SB 14-155 was introduced to the Colorado State Legislature March 10th.
It seeks to use state funds to further “research” to promote the beneficial effects of marijuana.
This bill should not even see the light of day for at least the following reasons:
- Section 1(b) of the legislation is not true. Coloradans will use marijuana regardless of the potential therapeutic effects of the weed – or its adverse consequences. They’ve already proven that. They don’t need the state to urge them to use this plant.
- Section 1 (c) of the legislation is fatuous. Adding additional conditions to qualify for a red card is clearly not needed. Anyone can get a card for almost any reason, for a mere $65, according to marijuana billboards. If they’re not willing to do that, they can buy it on the open market. Or on the still-flourishing black market.
- Section 1 (d) of the legislation is unlawful. The state health agency doesn’t need this information at all, and it is flat-out illegal to prescribe marijuana. Marijuana is recommended by some physicians, not prescribed. That’s because it is still an illegal substance under federal law, and no physician anywhere, Colorado included, can prescribe marijuana without risk to losing a license.
- Section 1 (e) of the legislation, if true, has failed. There is absolutely no control of dosing in the medical marijuana program today. Is that the kind of “success” you want to build upon?
- Section 1 (f) shows a complete lack of understanding of federal law and how drugs are controlled, and why they are controlled the way they are. THC is currently available as an FDA approved medication – Marinol. It’s even available as a generic version, Dronabinol. CBD, known to be beneficial in some cases of epilepsy, is coming to the market as Epidiolex. Sativex, a combination of CBD and THC is also on the market for prescribed conditions. These are all pure extracts of cannabis. Purity, known concentrations, and validated means of safe administration are absolute requirements to be labeled a safe drug. A plant like marijuana just doesn’t qualify. No medicine is prescribed to be smoked. None. A plant may have medicinal qualities, but that doesn’t make it a medicine, in spite of what the pot lobby says. Foxglove, for example, isn’t a medicine, but its constituent digitalis is a mainstay of medicine. People that propose 1 (f) are not in touch with scientific reality.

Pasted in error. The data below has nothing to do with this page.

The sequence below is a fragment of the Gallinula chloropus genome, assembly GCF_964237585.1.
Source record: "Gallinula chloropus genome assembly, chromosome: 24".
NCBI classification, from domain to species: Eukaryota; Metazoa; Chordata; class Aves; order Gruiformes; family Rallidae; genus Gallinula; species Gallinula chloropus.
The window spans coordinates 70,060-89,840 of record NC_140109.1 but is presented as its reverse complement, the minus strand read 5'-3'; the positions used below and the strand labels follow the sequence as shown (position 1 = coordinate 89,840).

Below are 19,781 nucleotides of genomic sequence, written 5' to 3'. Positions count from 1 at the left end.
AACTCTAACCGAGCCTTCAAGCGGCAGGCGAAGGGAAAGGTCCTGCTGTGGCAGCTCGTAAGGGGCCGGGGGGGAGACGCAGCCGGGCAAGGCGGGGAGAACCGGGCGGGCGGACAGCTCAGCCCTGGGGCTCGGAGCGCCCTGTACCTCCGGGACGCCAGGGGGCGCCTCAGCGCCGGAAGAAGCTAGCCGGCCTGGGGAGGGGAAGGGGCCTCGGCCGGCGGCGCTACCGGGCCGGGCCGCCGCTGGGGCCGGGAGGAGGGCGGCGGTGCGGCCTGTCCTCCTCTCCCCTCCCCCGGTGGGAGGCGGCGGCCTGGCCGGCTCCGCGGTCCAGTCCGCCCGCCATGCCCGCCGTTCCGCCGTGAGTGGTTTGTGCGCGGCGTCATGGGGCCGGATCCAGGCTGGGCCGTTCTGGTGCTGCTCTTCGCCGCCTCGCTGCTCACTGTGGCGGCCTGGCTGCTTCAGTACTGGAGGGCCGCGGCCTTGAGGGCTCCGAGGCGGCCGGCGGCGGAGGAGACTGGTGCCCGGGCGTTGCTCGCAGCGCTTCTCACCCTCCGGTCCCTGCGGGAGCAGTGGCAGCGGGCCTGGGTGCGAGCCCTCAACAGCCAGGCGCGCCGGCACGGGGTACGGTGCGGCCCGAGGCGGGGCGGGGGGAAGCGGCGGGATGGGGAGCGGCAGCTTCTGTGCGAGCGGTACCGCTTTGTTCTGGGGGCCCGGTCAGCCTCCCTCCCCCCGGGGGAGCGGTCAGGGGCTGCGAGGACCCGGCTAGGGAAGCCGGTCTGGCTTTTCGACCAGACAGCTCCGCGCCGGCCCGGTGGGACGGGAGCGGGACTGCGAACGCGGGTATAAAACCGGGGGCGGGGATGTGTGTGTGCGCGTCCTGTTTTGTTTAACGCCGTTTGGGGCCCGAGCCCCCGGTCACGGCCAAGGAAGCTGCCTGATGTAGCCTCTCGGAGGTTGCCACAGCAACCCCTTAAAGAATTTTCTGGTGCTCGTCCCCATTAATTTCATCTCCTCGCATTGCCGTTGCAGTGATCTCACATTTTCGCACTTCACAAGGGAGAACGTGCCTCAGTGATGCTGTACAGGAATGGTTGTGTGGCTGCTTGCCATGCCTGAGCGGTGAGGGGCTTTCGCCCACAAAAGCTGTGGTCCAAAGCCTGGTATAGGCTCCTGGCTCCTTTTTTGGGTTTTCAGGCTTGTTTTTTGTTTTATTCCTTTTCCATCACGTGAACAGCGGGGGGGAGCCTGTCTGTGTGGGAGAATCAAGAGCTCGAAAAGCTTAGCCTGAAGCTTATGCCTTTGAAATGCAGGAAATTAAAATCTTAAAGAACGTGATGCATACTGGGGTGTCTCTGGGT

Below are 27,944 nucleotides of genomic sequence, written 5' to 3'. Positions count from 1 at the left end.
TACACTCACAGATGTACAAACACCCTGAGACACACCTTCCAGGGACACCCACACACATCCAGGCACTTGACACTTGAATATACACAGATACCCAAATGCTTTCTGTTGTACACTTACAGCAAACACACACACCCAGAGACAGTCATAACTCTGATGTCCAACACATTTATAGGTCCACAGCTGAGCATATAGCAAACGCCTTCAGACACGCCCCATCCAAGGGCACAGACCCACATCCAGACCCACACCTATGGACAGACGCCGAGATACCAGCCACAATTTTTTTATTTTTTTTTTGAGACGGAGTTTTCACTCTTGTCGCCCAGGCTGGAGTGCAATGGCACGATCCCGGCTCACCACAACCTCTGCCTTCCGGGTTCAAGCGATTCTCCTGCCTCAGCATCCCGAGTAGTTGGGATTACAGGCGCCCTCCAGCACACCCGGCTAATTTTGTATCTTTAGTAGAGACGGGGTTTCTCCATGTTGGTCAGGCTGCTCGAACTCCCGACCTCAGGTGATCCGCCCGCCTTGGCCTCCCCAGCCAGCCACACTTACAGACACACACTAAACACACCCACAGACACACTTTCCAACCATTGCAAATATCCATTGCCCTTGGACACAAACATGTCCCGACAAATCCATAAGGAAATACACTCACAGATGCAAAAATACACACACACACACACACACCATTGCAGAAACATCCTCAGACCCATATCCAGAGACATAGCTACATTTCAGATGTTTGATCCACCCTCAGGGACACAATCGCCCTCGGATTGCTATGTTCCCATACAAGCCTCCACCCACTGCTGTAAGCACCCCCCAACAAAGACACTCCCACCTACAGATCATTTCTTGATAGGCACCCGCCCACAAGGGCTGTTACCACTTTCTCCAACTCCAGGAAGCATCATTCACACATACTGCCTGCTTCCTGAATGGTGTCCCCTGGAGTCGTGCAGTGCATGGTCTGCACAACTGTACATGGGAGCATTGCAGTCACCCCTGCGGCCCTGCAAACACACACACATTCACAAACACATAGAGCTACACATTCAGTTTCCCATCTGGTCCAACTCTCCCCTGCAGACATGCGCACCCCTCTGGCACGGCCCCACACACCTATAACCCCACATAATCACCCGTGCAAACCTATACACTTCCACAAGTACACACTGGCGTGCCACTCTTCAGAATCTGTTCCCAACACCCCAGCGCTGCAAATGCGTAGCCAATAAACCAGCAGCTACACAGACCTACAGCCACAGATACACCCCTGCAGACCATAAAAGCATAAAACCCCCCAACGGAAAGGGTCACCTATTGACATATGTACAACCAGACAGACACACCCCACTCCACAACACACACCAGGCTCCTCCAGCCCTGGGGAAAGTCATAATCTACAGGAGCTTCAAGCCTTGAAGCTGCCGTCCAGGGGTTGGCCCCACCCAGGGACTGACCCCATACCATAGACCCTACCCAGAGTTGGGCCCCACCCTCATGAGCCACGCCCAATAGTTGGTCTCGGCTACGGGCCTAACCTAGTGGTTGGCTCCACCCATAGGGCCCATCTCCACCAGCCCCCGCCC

- Passage of this bill would further embarrass Colorado in the eyes of the rest of the world. At our caucus this month there was a universal expression of embarrassment now that Colorado has legalized marijuana.
- Colorado has enough needs to deal with as a result of passage of marijuana legalization that it shouldn’t promote more use of this plant. Funds would be better spent on such areas as: ◦Treatment of marijuana addiction;
- Means to keep marijuana out of the hands (and bodies) of those with minds still in their development phase (typically up to the mid to late twenties);
- Education to keep children from being attracted to marijuana;
- Traffic safety. This state has chosen to not even bother to measure the number of DUID citations issues annually! Much less, how many of them are for marijuana or marijuana combined with other drugs or alcohol;
- Traffic safety. Tools and training to use oral fluid testing devices to detect drugs of abuse at the roadside;
- Traffic safety. Education – marijuana impairment doesn’t manifest itself anything like alcohol impairment. The symptoms are vastly different. But the effects on traffic safety are similar;
- Workplace safety. New Mexico is now looking at the costs of workers comp insurance affected by marijuana use;
- Company competitiveness. Companies are now increasing their testing to protect themselves from drugged employees. This can’t help our competitiveness. Marijuana impaired employees that escape detection by all but the highly trained experts pose a threat to the quality of Colorado-manufactured products that require critical thinking in their manufacture.
Colorado should not support research to promote health effects of any business. The federal government has demonstrated the folly of government trying to pick winning businesses.